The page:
5. I've never worried much about such small amounts of time and so never looked much into it.
Interesting stuff.

It does indeed seem to be related to how time is handled. eg. this on NTP (Network Time Protocol) http://php.net/microtime
All these timing scripts rely on microtime which relies on gettimebyday(2)

This can be inaccurate on servers that run ntp to syncronise the servers
time.
And there's SNTP (Simple NTP), And Windows uses it's own version http://en.wikipedia.org/wiki/Network_Time_Protocol
Windows Time service

All Microsoft Windows versions since Windows 2000 and Windows XP include the Windows Time service ("W32Time"),[13] which has the ability to sync the computer clock to an NTP server. The version in Windows 2000 and Windows XP only implements Simple NTP, and violates several aspects of the NTP version 3 standard.[14] Beginning with Windows Server 2003 and Windows Vista, a compliant implementation of full NTP is included.[
EDIT
When I did some code with microtime() a couples back there was more processing involved between "start" and "end".
Rubble's "exec" would also be more resource hungry than a simple for loop.

Maybe there's no way to test "fast" code accurately?

6. Rubble, your case is different because you are measuring image manipulation which takes almost 1/3 of a second so it's obvious you wouldn't get 0.015625 or 0 because your conversion lasts many times longer than either of these values. I'm measuring a for loop that gets executed much quicker and it looks like the duration is around the borderline of microtime accuracy.

Anyway, I've found this bug: Bug #64633 :: microtime regression - resolution reduced to 64 ticks per second. Due to some changes in PHP code the accuracy of microtime was reduced to 1/64 of a second, which is exactly 0.015625. So it looks like there's no way around it on Windows systems, at least on Windows 7. They don't mention anything about 32 vs 64-bit versions so I'm not sure if this makes any difference. They also mention there are different API calls on Windows 8 but it's also uncertain if the problem is resolved on Win 8.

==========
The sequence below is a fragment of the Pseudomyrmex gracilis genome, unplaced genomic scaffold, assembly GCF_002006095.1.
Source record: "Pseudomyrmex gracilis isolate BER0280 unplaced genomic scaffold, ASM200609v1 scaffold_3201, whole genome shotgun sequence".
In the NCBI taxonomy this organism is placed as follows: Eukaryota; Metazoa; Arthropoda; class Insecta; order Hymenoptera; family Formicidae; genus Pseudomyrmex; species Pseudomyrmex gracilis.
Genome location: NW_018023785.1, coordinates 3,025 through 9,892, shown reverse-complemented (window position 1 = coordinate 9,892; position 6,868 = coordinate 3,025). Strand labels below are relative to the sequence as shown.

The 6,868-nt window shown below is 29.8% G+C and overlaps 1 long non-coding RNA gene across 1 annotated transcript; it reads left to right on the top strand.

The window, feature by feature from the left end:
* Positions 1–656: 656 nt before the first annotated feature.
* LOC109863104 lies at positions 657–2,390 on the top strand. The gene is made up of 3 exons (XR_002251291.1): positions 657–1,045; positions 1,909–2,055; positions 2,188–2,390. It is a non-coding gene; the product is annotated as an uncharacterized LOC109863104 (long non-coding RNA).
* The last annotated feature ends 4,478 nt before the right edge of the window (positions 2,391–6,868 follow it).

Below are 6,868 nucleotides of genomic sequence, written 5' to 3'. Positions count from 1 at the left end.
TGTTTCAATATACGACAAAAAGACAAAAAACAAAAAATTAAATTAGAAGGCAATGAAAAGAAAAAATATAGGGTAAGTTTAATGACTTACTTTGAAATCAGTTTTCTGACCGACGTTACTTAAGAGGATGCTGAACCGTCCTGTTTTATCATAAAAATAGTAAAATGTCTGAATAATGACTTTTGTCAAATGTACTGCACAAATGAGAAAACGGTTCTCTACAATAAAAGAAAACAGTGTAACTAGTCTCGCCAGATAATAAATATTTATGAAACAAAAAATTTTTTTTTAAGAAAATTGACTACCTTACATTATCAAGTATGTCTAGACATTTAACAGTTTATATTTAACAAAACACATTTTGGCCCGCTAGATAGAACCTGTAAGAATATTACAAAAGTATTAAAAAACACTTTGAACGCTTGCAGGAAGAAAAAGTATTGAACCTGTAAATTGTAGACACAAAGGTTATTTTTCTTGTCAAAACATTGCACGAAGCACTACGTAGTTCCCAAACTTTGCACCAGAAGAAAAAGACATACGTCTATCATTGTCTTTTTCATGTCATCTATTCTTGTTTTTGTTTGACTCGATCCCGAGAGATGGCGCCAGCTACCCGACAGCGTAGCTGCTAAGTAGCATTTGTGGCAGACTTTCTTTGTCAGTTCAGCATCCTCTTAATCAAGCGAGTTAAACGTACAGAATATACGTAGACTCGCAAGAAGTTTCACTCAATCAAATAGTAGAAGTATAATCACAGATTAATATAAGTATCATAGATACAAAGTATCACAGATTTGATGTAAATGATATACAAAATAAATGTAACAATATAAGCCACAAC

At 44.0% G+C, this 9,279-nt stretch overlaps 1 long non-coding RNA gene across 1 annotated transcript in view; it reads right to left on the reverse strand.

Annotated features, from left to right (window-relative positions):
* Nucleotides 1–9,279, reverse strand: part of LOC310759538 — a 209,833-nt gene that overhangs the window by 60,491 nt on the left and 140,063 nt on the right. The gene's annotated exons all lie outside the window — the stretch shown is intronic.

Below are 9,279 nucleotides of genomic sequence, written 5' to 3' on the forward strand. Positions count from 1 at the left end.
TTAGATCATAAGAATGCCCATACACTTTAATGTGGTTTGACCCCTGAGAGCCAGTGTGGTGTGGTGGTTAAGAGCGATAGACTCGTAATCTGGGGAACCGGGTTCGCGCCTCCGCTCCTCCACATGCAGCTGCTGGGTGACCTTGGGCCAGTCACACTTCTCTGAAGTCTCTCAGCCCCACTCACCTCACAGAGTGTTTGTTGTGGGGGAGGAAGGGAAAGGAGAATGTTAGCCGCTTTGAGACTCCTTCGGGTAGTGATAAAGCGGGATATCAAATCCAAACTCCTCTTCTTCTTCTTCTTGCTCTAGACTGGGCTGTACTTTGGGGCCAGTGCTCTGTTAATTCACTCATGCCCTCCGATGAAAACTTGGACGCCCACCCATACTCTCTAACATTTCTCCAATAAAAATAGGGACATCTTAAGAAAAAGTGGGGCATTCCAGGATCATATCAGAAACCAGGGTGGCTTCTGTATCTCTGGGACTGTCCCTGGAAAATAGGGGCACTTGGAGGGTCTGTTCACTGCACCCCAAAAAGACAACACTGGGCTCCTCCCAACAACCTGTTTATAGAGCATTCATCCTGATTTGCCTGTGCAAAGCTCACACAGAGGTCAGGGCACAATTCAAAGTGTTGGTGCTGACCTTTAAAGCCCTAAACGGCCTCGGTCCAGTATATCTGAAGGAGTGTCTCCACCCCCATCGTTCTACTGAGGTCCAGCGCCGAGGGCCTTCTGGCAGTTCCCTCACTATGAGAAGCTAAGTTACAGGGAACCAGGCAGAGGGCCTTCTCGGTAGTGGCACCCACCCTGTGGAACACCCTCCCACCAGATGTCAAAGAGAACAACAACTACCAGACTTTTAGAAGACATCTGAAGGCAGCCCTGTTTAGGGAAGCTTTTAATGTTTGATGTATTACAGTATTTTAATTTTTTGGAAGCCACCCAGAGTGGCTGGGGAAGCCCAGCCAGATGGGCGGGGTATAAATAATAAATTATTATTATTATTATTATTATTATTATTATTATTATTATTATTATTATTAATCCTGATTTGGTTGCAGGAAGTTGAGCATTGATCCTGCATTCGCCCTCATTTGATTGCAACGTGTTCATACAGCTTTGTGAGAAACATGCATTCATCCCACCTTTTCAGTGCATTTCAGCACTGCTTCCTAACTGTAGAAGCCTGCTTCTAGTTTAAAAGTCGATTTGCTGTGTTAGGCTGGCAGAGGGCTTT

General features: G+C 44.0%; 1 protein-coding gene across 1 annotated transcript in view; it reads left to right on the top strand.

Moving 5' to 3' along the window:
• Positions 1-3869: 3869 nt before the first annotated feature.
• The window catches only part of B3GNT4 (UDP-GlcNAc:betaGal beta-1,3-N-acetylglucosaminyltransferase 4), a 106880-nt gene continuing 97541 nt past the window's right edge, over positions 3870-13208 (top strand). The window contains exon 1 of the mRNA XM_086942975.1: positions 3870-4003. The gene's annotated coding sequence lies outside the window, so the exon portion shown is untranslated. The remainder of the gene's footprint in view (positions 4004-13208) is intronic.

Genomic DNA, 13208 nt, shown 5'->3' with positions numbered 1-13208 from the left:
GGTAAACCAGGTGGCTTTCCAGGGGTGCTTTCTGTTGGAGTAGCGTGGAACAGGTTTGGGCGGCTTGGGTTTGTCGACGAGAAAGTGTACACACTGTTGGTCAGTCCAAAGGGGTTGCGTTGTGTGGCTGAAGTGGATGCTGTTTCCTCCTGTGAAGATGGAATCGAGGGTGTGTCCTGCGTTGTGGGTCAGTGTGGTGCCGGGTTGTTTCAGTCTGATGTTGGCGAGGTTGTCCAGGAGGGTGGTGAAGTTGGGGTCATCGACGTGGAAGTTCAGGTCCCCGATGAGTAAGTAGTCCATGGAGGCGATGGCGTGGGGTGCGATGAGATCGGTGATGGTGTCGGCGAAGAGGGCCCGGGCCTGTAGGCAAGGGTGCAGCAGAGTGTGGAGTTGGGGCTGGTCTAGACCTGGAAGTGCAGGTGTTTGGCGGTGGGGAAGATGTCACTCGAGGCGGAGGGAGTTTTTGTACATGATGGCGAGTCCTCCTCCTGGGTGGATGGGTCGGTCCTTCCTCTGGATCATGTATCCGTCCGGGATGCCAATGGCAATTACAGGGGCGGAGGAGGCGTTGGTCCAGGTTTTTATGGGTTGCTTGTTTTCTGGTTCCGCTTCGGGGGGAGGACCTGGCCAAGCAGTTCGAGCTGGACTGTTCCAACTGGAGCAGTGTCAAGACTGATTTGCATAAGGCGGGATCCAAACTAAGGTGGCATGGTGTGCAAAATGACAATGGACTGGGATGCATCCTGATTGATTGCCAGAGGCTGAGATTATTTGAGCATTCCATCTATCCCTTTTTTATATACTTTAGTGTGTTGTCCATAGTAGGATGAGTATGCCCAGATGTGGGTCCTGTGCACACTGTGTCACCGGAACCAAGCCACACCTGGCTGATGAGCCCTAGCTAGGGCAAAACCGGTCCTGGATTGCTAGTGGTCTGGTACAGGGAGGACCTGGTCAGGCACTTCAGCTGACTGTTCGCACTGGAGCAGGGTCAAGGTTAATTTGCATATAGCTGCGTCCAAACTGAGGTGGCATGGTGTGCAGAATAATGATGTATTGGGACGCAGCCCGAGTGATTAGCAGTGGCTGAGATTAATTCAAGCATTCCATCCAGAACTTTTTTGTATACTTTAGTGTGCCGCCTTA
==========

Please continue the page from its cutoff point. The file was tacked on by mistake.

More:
7. Good find. Seems 0.015 isn't very precise for something one would think was. For "humans" not noticeable, but for processors it sure is.
What is misleading is why offer float precision when the data it's working with isn't precise. Gads!

8. Originally Posted by Mittineague
Maybe there's no way to test "fast" code accurately?
It seems true on Windows systems. Being able to time such small amounts of time is not critical but sometimes it's useful - for example, you can take some piece of code outside of a large loop and benchmark it without any loss of precision.

But this limitation has its side effects - for example, uniqid() suffers from the same lack of accuracy if not used with the more entropy option - and on my system I was able to get 313 same uniqid() values in a loop!

Anyway, I doubt it's impossible to get accurate microsecond time on Windows - I'm sure any OS needs way more accuracy than 1/64s. for its proper functioning! How many internal commands can be executed within 1/64s.? I suppose quite a lot on modern machines...

9. Couldn't you use xDebug to profile your code? Create a very simple test.php that does what you want, profile it and look at the call hierarchy/stack?